Every once in a very long while, as I'm spelling my blog name or handing out a business card or signing books, someone very young will ask me what a Harlot is. I answer as honestly as I can while not mentioning anything their parents might mind me talking about, and say "a Harlot is a woman who has trouble making decisions about what she would like to have. I'm the yarn kind."
It would seem that it doesn't stop being true either, because no sooner had I decided that I was really enjoying the Embossed leaves socks, and really was committed to finishing that tank top, I got struck straight though the heart, smitten with another project. This time it's all Laura Nelkin's fault. (She's going to try and deny it, but don't listen. The woman could sell a furnace in Hades. I didn't stand a chance.)
It's the Eventide scarf (yarn's Schaefer Audrey in Almond) and the beads are #8 Japanese seed beads scored (among many, many others) from Arton Beads here in Toronto. (I love that store. It seems like you can have so much for so little. All the beads for this scarf were like... $2.)
This scarf is addictive. Completely addictive. Crossing those elongated stitches is a bit of a pain in the arse, but then you do it and whammo. In one slightly fiddly row the whole scarf is the equivalent of three rows longer. It moves in leaps and bounds, and when none knitters see it they're enchanted. Even some knitters are enchanted. How did the beads go on? How do the stitches weave through each other? The whole thing is a big wad of yarny, beady fun and I can't put it down.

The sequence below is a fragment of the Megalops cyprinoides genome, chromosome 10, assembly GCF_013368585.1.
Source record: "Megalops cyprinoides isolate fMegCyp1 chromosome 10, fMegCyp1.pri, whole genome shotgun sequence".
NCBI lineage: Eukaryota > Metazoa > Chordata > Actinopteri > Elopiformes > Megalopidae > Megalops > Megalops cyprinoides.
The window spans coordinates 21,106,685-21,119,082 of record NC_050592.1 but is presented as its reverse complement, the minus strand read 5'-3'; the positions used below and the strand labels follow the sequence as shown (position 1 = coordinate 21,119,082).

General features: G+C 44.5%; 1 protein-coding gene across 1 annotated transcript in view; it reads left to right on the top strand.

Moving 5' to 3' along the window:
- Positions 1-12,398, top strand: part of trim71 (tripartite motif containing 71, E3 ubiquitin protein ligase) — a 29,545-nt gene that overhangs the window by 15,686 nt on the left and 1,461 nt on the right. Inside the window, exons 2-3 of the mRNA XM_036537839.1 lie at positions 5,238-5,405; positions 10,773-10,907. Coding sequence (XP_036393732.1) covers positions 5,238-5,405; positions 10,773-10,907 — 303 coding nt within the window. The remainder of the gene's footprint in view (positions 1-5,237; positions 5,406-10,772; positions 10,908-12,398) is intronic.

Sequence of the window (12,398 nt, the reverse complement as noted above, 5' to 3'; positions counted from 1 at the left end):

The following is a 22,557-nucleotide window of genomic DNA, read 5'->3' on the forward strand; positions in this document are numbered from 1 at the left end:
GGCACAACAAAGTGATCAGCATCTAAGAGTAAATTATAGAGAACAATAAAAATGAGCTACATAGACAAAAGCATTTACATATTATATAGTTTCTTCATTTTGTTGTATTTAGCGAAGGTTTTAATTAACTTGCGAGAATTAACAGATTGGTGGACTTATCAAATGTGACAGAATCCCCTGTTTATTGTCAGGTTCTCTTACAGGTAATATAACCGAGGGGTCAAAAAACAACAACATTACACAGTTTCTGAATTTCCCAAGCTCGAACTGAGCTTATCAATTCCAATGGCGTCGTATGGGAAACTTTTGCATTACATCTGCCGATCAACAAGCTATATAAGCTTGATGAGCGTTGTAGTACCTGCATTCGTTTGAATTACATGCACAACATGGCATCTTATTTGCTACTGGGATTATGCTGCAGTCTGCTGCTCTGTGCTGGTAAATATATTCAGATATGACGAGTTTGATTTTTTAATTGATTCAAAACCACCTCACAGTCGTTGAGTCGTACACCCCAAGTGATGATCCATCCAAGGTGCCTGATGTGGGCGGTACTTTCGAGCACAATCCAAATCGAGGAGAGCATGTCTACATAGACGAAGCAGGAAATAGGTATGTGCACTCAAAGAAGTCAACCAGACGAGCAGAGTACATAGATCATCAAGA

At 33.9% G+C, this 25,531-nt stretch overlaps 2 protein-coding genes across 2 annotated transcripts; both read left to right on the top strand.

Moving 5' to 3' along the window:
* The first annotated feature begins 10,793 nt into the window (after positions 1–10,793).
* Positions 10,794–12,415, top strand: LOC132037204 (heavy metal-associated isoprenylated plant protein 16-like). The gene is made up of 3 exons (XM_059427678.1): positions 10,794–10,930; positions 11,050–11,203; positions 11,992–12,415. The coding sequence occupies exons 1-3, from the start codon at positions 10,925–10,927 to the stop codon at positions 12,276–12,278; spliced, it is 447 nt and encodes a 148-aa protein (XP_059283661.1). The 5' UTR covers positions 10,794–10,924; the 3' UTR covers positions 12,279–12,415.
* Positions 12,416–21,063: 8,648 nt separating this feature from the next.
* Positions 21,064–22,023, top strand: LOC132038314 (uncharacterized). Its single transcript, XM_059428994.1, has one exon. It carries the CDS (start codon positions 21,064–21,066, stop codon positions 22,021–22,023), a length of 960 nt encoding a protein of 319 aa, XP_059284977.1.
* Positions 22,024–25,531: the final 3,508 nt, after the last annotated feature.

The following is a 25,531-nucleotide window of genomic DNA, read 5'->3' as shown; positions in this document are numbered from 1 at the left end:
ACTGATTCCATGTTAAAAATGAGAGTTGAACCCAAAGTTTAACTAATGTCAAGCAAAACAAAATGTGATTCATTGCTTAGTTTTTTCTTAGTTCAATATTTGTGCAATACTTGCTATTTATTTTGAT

I can't stop thinking about it, it's into my head so deeply that last night I dreamed that I had figured out how to get beads onto yarn without even really having to do it, and then had come up with the perfect way to cross those stitches really efficiently and quickly and knit the whole scarf in a day.
I admit, I tried what I dreamed when I woke up and it didn't work. I don't know what my subconscious was thinking. Damned useless dream - just got my hopes up for nothing. Anyway, gotta go. Knitting beads. Crossing stitches.